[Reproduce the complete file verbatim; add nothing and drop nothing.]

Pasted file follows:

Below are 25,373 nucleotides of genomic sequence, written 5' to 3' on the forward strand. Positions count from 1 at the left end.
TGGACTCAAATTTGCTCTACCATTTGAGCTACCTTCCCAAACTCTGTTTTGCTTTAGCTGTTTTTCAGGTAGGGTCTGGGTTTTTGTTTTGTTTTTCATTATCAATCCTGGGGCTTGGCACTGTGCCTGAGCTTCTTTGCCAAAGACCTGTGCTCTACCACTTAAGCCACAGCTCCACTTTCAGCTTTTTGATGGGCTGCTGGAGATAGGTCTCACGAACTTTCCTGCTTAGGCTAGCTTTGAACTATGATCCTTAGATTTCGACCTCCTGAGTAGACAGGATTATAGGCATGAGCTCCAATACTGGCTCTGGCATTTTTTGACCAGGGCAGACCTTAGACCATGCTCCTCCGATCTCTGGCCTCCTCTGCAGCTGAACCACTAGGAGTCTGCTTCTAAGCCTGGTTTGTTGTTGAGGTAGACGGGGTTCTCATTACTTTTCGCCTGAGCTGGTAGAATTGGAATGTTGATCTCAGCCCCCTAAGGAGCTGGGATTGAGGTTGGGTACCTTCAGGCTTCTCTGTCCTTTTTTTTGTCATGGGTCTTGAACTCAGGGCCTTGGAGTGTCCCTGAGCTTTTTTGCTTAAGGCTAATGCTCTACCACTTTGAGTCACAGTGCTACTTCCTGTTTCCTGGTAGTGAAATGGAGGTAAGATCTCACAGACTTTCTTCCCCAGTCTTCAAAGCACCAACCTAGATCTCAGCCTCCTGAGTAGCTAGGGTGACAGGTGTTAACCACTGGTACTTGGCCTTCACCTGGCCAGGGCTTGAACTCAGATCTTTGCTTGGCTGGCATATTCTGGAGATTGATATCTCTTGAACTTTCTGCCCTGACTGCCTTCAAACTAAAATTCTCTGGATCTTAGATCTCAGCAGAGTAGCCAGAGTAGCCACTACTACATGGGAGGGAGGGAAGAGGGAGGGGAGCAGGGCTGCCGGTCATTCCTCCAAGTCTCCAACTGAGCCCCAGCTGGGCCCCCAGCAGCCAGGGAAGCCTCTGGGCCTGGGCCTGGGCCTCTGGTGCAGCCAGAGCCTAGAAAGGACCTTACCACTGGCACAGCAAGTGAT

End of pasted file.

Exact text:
Below are 25,373 nucleotides of genomic sequence, written 5' to 3' on the forward strand. Positions count from 1 at the left end.
TGGACTCAAATTTGCTCTACCATTTGAGCTACCTTCCCAAACTCTGTTTTGCTTTAGCTGTTTTTCAGGTAGGGTCTGGGTTTTTGTTTTGTTTTTCATTATCAATCCTGGGGCTTGGCACTGTGCCTGAGCTTCTTTGCCAAAGACCTGTGCTCTACCACTTAAGCCACAGCTCCACTTTCAGCTTTTTGATGGGCTGCTGGAGATAGGTCTCACGAACTTTCCTGCTTAGGCTAGCTTTGAACTATGATCCTTAGATTTCGACCTCCTGAGTAGACAGGATTATAGGCATGAGCTCCAATACTGGCTCTGGCATTTTTTGACCAGGGCAGACCTTAGACCATGCTCCTCCGATCTCTGGCCTCCTCTGCAGCTGAACCACTAGGAGTCTGCTTCTAAGCCTGGTTTGTTGTTGAGGTAGACGGGGTTCTCATTACTTTTCGCCTGAGCTGGTAGAATTGGAATGTTGATCTCAGCCCCCTAAGGAGCTGGGATTGAGGTTGGGTACCTTCAGGCTTCTCTGTCCTTTTTTTTGTCATGGGTCTTGAACTCAGGGCCTTGGAGTGTCCCTGAGCTTTTTTGCTTAAGGCTAATGCTCTACCACTTTGAGTCACAGTGCTACTTCCTGTTTCCTGGTAGTGAAATGGAGGTAAGATCTCACAGACTTTCTTCCCCAGTCTTCAAAGCACCAACCTAGATCTCAGCCTCCTGAGTAGCTAGGGTGACAGGTGTTAACCACTGGTACTTGGCCTTCACCTGGCCAGGGCTTGAACTCAGATCTTTGCTTGGCTGGCATATTCTGGAGATTGATATCTCTTGAACTTTCTGCCCTGACTGCCTTCAAACTAAAATTCTCTGGATCTTAGATCTCAGCAGAGTAGCCAGAGTAGCCACTACTACATGGGAGGGAGGGAAGAGGGAGGGGAGCAGGGCTGCCGGTCATTCCTCCAAGTCTCCAACTGAGCCCCAGCTGGGCCCCCAGCAGCCAGGGAAGCCTCTGGGCCTGGGCCTGGGCCTCTGGTGCAGCCAGAGCCTAGAAAGGACCTTACCACTGGCACAGCAAGTGAT